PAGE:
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The Ogdon Device – Car Mechanic Invents Tool to Ease Obstructed Births

The Ogdon DeviceWhat an amazing story.

One day a car mechanic watches a YouTube video on how to extract a lost cork from a wine bottle.

At 4 o’clock the next morning he suddenly wakes realising you could do the same thing to ease a difficult birth.

Viola, the rest is history.

As a woman who has had 3 natural births, 2 of those assisted with a ventouse, I have experienced first hand the discomfort and seen the physical trauma this procedure subjects to a new born baby’s head.

So what an extraordinary moment at 4am for Jorge Odon and for the world.  Inventing a simple, low cost powerful alternative to the dangers of the traditional ventouse or forceps births.  And a revelation for the third world.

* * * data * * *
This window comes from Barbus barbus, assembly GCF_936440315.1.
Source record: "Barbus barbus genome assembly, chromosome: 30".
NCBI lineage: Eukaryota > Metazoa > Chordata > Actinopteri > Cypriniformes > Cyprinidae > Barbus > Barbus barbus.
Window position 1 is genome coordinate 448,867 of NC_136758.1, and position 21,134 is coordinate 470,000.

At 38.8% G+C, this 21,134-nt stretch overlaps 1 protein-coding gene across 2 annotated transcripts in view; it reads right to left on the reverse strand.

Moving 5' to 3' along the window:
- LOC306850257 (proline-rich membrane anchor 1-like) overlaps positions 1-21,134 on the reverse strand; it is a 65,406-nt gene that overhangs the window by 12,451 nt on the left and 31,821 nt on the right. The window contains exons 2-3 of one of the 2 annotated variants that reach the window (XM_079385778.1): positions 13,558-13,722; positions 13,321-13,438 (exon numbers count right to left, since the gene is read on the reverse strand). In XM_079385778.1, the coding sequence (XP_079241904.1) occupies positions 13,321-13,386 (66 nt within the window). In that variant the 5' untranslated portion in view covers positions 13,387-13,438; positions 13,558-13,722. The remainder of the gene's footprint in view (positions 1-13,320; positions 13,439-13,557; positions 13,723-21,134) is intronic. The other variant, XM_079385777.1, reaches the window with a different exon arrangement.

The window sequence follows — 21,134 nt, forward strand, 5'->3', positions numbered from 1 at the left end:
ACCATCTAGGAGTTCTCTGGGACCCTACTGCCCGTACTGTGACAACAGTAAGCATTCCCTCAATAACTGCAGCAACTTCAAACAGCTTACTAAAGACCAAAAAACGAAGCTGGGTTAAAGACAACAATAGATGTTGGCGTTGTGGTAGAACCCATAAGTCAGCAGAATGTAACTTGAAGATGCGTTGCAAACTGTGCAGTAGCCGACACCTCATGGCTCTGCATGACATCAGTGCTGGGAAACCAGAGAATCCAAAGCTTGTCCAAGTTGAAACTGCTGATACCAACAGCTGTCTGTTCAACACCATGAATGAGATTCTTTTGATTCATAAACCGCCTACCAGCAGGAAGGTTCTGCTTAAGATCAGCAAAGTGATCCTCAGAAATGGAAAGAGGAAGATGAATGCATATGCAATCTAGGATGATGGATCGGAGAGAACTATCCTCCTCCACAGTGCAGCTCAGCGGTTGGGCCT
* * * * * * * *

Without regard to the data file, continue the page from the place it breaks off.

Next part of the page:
Read about Jorge’s invention in the New York Times here, or on the Odon Device website here.

And the Ogdon Device has won the enthusiastic endorsement of the World Health Organisation.

Wonderful stuff.

Mamasimx  About Me

Don’t forget to enjoy your day.

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Mother’s Love

Babydaughter is not well today.  She has an raging temperature and horrid cold.  She is feeling very grotty.

And only Mummy will do.  All day she has cried if I have put her down or moved away from her.

With her two older brothers to look after as well, it has got a little tricky at times.

But as I lay with her on the bed tonight, waiting for her to fall into a deep sleep, all hot and snotty and upset.  I felt her little hand resting on my arm, keeping me close.  And I felt so much love and happiness that I meant so much to this little person.

It’s one of the best things about being a parent.  It’s something to hold on to.

Mother Love

Mamasimx   About Me

Don’t forget to enjoy your day.

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Is From Birth Too Young To Toilet Train?